A Tongan student girl was chosen among 2,100 graduates who were invited to take part in California State University, Northridge’s Honours Convocation on Saturday, May 13.
Angelina Finau was one of the only six individuals to be honoured with special recognition as outstanding graduating students.
They will be awarded with this year’s Wolfson Scholar, the top award given to a graduating senior.
“ It is presented each year in memory of CSUN’s first vice president, Leo Wolfson. Not only must the student have an exceptional academic record, but he or she must also have made significant contributions to CSUN or to the community through co-curricular and extracurricular activities”.
“I’m still processing the fact that I’m getting this amazing honor,” said Finau, 21, of Van Nuys, who will receive her bachelor’s degree in political science in two weeks.
“I can’t believe that this girl whose family comes from these little islands in the Pacific, Tonga, that nobody has ever heard of — I’m nobody special — is getting this award.”
Finau has helped find ways to improve the university’s graduation rates while working in CSUN’s Office of Student Success Innovations; researched water conservation habits of Los Angeles renters; explored ways to improve the performance of students in general education classes; appeared as the lead witch in a production of “Macbeth;” and spent a semester in Washington, D.C., where she got to shake hands with former President Barack Obama as CSUN’s Panetta Congressional Intern.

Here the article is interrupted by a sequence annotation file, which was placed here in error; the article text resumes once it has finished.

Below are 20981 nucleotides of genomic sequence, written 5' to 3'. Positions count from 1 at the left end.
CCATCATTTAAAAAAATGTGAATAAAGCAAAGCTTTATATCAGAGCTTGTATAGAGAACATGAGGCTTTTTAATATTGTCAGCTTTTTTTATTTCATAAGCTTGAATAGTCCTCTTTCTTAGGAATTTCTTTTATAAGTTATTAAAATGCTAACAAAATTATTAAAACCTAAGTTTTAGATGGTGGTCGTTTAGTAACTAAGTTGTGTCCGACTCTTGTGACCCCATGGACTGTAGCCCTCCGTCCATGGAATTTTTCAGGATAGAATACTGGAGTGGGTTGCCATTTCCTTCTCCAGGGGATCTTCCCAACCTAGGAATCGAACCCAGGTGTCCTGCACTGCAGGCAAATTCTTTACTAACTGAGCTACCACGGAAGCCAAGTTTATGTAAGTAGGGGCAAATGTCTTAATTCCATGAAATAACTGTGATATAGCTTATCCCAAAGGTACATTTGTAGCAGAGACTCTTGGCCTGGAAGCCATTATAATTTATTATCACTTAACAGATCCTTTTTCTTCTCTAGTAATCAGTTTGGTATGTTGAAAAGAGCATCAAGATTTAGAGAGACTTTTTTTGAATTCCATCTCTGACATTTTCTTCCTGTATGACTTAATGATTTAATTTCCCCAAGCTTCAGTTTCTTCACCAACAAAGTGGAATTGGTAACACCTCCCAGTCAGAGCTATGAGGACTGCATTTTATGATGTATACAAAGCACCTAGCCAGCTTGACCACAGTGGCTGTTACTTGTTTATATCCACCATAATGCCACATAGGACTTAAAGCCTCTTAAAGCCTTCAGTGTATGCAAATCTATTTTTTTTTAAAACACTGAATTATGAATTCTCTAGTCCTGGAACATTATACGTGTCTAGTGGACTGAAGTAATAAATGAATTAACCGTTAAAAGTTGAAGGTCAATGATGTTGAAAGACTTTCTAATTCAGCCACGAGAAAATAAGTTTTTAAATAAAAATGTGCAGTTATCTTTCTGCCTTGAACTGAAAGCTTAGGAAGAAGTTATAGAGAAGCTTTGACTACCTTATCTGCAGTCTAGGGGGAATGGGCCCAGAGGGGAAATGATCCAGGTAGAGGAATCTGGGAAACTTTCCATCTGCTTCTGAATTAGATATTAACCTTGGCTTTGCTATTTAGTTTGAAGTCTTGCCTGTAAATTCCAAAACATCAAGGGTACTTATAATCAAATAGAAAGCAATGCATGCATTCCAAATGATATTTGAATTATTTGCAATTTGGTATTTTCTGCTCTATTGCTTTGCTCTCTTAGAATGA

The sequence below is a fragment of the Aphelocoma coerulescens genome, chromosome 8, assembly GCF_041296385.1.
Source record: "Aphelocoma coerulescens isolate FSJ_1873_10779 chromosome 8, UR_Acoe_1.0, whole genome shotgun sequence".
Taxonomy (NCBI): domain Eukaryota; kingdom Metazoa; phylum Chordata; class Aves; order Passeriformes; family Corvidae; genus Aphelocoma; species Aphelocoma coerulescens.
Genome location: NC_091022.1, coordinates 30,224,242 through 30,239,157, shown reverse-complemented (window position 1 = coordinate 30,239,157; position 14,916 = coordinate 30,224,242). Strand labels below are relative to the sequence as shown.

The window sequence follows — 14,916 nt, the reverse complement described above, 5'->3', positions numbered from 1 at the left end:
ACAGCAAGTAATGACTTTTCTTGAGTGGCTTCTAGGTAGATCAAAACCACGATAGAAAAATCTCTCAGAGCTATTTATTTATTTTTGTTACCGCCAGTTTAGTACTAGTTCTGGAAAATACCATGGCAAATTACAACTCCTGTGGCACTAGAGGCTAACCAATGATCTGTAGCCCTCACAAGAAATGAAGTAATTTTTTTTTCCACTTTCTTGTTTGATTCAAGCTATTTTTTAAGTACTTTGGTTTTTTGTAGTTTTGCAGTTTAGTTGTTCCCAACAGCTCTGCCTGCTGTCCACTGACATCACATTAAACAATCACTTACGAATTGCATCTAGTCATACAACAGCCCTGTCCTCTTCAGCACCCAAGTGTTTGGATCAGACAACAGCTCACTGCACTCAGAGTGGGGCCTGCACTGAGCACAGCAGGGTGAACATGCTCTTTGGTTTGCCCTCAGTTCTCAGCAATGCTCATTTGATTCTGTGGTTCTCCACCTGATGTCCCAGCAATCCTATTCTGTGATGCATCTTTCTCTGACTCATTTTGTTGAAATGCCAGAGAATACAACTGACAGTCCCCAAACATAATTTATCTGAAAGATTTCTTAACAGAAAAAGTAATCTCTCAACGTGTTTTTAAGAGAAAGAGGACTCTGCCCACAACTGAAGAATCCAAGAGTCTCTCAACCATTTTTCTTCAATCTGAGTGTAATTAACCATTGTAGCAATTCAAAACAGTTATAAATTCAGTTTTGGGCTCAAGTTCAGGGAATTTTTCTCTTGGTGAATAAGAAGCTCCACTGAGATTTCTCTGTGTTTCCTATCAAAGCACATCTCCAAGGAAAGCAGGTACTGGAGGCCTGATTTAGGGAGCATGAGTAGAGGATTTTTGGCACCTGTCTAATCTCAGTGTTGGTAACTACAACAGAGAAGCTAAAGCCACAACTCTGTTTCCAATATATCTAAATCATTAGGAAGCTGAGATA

In addition to all of that, she has maintained a 3.9 GPA and volunteers as a student judge and coach for her former high school’s speech and debate team, and at New Horizons, a nonprofit that works with persons with disabilities.
“I’ve gotten to do so many things, I have been so blessed,” Finau said. “I remember being in Washington, D.C., on the steps [of the Lincoln Memorial] and thinking, ‘How is this possible for a girl from a little island that nobody has heard of?’ It was because of CSUN.
If you have that burning desire to do something, it’s possible, but you’ve got to seize the opportunities, and you have to have people to believe in you. The people here at CSUN believed in me.”
Finau, whose parents emigrated from Tonga in the 1980s, said she also found support from her family — in particular, her older sister, who has disabilities.
“She reminds me what it means to be kind, even when you’re really stressed out,” she said. “And she reminds me that, even if it is my worst day, I am doing something positive for the community.”
Finau said her time as a Panetta intern in the fall of 2015 helped her focus on what she wants to do with her life.
“What I learned was that no matter what talents you have, it is your civic duty to give back and change as many lives a possible,” she said.
To that end, Finau plans to attend graduate school in the fall, “because knowledge gives you the power and increases the resources you have to make a difference in people’s lives,” and eventually go to law school, she said.